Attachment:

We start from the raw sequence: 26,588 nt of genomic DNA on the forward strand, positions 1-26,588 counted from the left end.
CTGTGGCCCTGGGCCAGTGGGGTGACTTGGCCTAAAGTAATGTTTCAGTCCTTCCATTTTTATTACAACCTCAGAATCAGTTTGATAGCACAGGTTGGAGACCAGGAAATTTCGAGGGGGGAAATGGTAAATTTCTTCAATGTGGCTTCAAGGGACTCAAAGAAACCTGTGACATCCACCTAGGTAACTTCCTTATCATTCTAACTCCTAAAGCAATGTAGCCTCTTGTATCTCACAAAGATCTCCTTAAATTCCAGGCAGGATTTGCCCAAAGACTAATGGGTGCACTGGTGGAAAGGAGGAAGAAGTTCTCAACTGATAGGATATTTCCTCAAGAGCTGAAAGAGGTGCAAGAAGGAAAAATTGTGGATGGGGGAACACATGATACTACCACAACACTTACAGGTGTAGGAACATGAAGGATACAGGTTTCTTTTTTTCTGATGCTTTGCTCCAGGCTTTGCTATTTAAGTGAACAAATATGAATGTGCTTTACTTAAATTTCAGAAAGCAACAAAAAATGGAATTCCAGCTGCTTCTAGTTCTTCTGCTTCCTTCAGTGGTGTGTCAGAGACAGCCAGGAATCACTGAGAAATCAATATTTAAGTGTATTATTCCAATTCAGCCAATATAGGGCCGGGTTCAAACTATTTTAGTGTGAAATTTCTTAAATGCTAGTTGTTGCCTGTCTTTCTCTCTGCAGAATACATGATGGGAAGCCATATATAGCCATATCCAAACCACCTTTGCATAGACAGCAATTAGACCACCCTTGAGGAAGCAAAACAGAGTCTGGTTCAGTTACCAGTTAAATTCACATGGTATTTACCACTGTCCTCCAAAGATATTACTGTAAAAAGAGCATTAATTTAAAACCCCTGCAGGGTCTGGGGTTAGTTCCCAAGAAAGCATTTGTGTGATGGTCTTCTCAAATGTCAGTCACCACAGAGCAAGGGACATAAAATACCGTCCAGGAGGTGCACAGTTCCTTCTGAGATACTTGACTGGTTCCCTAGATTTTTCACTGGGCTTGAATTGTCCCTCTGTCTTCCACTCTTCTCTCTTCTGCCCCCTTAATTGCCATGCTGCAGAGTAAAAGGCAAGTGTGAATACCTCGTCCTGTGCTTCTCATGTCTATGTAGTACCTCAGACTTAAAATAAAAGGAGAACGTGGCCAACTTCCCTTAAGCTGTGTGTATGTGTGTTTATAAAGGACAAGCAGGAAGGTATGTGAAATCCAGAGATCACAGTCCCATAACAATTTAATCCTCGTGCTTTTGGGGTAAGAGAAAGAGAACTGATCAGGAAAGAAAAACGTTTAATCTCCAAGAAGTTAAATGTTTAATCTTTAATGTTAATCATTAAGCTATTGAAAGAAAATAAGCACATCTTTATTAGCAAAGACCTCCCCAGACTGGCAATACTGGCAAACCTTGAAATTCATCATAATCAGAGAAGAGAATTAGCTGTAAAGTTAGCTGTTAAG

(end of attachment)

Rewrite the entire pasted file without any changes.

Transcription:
We start from the raw sequence: 26,588 nt of genomic DNA on the forward strand, positions 1-26,588 counted from the left end.
CTGTGGCCCTGGGCCAGTGGGGTGACTTGGCCTAAAGTAATGTTTCAGTCCTTCCATTTTTATTACAACCTCAGAATCAGTTTGATAGCACAGGTTGGAGACCAGGAAATTTCGAGGGGGGAAATGGTAAATTTCTTCAATGTGGCTTCAAGGGACTCAAAGAAACCTGTGACATCCACCTAGGTAACTTCCTTATCATTCTAACTCCTAAAGCAATGTAGCCTCTTGTATCTCACAAAGATCTCCTTAAATTCCAGGCAGGATTTGCCCAAAGACTAATGGGTGCACTGGTGGAAAGGAGGAAGAAGTTCTCAACTGATAGGATATTTCCTCAAGAGCTGAAAGAGGTGCAAGAAGGAAAAATTGTGGATGGGGGAACACATGATACTACCACAACACTTACAGGTGTAGGAACATGAAGGATACAGGTTTCTTTTTTTCTGATGCTTTGCTCCAGGCTTTGCTATTTAAGTGAACAAATATGAATGTGCTTTACTTAAATTTCAGAAAGCAACAAAAAATGGAATTCCAGCTGCTTCTAGTTCTTCTGCTTCCTTCAGTGGTGTGTCAGAGACAGCCAGGAATCACTGAGAAATCAATATTTAAGTGTATTATTCCAATTCAGCCAATATAGGGCCGGGTTCAAACTATTTTAGTGTGAAATTTCTTAAATGCTAGTTGTTGCCTGTCTTTCTCTCTGCAGAATACATGATGGGAAGCCATATATAGCCATATCCAAACCACCTTTGCATAGACAGCAATTAGACCACCCTTGAGGAAGCAAAACAGAGTCTGGTTCAGTTACCAGTTAAATTCACATGGTATTTACCACTGTCCTCCAAAGATATTACTGTAAAAAGAGCATTAATTTAAAACCCCTGCAGGGTCTGGGGTTAGTTCCCAAGAAAGCATTTGTGTGATGGTCTTCTCAAATGTCAGTCACCACAGAGCAAGGGACATAAAATACCGTCCAGGAGGTGCACAGTTCCTTCTGAGATACTTGACTGGTTCCCTAGATTTTTCACTGGGCTTGAATTGTCCCTCTGTCTTCCACTCTTCTCTCTTCTGCCCCCTTAATTGCCATGCTGCAGAGTAAAAGGCAAGTGTGAATACCTCGTCCTGTGCTTCTCATGTCTATGTAGTACCTCAGACTTAAAATAAAAGGAGAACGTGGCCAACTTCCCTTAAGCTGTGTGTATGTGTGTTTATAAAGGACAAGCAGGAAGGTATGTGAAATCCAGAGATCACAGTCCCATAACAATTTAATCCTCGTGCTTTTGGGGTAAGAGAAAGAGAACTGATCAGGAAAGAAAAACGTTTAATCTCCAAGAAGTTAAATGTTTAATCTTTAATGTTAATCATTAAGCTATTGAAAGAAAATAAGCACATCTTTATTAGCAAAGACCTCCCCAGACTGGCAATACTGGCAAACCTTGAAATTCATCATAATCAGAGAAGAGAATTAGCTGTAAAGTTAGCTGTTAAG